The Amsterdam UMC | Amsterdam Neuroscience team of Henne Holstege are making good progress. They recently published an update on the 100-plus study in the European Journal of Epidemiology, see here: https://link.springer.com/article/10.1007%2Fs10654-018-0451-3.
Although the incidence of dementia increases exponentially with age, some individuals reach more than 100 years with fully retained cognitive abilities. To identify the characteristics associated with the escape or delay of cognitive decline, we initiated the 100-plus Study (www.100plus.nl). The 100-plus Study is an on-going prospective cohort study of Dutch centenarians who self-reported to be cognitively healthy, their first-degree family members and their respective partners. We collect demographics, life history, medical history, genealogy, neuropsychological data and blood samples. Centenarians are followed annually until death. PET–MRI scans and feces donation are optional. Almost 30% of the centenarians agreed to post-mortem brain donation. To date 332 centenarians were included in the study.
We analyzed demographic statistics of the first 300 centenarians (25% males) included in the cohort. Centenarians came from higher socio-economic classes and had higher levels of education compared to their birth cohort; alcohol consumption of centenarians was similar, and most males smoked during their lifetime. At baseline, the centenarians had a median MMSE score of 25 points (IQR 22.0–27.5); most centenarians lived independently, retained hearing and vision abilities and were independently mobile. Mortality was associated with cognitive functioning: centenarians with a baseline MMSE score ≥ 26 points had a mortality percentage of 17% per annual year in the second year after baseline, while centenarians with a baseline MMSE score < 26 points had a mortality of 42% per annual year (p = 0.003). The cohort was 2.1-fold enriched with the neuroprotective APOE-ε2 allele relative to 60–80 year-old population controls (p = 4.8 × 10−7), APOE-ε3 was unchanged and the APOE-ε4 allele was 2.3-fold depleted (p = 6.3 × 10−7). Comprehensive characterization of the 100-plus cohort of cognitively healthy centenarians might reveal protective factors that explain the physiology of long-term preserved cognitive health.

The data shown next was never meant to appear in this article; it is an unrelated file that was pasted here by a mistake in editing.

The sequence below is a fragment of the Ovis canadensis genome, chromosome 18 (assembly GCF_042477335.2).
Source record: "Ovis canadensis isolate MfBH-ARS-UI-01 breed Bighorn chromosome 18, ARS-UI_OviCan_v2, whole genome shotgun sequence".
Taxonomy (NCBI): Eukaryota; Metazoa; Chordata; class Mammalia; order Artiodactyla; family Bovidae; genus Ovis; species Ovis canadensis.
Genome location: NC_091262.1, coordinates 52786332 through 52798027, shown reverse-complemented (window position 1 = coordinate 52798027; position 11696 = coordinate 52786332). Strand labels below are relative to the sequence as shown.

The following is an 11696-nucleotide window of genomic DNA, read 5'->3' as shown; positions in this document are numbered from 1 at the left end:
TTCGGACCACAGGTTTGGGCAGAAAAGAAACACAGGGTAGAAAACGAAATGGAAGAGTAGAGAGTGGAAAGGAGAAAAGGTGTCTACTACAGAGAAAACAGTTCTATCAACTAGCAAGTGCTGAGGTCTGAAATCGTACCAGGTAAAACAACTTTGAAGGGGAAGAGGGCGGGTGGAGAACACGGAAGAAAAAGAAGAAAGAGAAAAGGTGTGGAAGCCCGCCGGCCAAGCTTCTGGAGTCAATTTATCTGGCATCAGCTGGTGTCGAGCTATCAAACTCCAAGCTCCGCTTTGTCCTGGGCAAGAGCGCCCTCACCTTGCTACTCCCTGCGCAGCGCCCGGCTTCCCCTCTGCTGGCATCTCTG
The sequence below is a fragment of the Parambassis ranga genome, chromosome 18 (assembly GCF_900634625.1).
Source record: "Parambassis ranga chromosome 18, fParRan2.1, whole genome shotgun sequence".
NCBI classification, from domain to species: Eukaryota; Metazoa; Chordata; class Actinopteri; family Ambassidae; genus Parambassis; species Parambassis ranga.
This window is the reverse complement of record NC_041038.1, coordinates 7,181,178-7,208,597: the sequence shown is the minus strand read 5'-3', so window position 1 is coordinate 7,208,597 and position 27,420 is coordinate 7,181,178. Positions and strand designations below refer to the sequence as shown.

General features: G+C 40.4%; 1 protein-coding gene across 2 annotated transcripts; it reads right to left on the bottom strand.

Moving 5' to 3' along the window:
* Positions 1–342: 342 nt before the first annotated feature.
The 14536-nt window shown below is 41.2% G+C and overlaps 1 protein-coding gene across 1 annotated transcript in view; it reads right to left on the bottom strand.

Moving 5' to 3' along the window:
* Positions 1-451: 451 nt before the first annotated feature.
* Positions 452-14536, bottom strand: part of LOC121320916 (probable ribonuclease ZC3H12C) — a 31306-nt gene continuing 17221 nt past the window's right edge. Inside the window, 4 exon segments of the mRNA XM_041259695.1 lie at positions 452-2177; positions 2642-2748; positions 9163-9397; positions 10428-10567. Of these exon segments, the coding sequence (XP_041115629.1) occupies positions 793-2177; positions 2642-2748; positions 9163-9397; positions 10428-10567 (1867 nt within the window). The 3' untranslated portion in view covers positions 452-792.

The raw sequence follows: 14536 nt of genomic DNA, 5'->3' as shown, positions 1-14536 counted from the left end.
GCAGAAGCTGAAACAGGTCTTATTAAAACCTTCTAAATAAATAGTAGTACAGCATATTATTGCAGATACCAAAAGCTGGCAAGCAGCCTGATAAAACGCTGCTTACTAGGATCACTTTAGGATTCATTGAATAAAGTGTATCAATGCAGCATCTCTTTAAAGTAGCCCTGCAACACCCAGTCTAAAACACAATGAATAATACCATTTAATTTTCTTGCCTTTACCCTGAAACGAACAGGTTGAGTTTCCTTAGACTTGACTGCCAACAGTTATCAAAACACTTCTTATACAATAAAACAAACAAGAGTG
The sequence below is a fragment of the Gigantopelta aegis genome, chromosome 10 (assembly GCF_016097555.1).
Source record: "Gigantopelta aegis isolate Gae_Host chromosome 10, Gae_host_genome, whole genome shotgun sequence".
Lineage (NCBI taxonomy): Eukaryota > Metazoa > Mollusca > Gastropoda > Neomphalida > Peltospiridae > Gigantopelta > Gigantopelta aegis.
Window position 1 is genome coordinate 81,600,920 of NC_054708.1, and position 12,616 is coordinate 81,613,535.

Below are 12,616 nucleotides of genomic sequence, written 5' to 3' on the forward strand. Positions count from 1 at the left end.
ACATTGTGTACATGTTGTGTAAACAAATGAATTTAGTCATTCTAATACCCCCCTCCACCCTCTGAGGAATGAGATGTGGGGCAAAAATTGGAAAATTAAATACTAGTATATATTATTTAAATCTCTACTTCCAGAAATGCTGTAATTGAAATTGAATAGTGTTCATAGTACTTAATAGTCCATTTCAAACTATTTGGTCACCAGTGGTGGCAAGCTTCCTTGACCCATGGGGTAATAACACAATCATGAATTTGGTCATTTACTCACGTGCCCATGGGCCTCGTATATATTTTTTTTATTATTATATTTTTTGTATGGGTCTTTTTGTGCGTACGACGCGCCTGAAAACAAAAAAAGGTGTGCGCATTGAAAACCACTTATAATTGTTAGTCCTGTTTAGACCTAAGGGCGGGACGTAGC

Holstege, H., Beker, N., Dijkstra, T. et al. The 100-plus Study of cognitively healthy centenarians: rationale, design and cohort description. Eur J Epidemiol (2018). https://doi.org/10.1007/s10654-018-0451-3.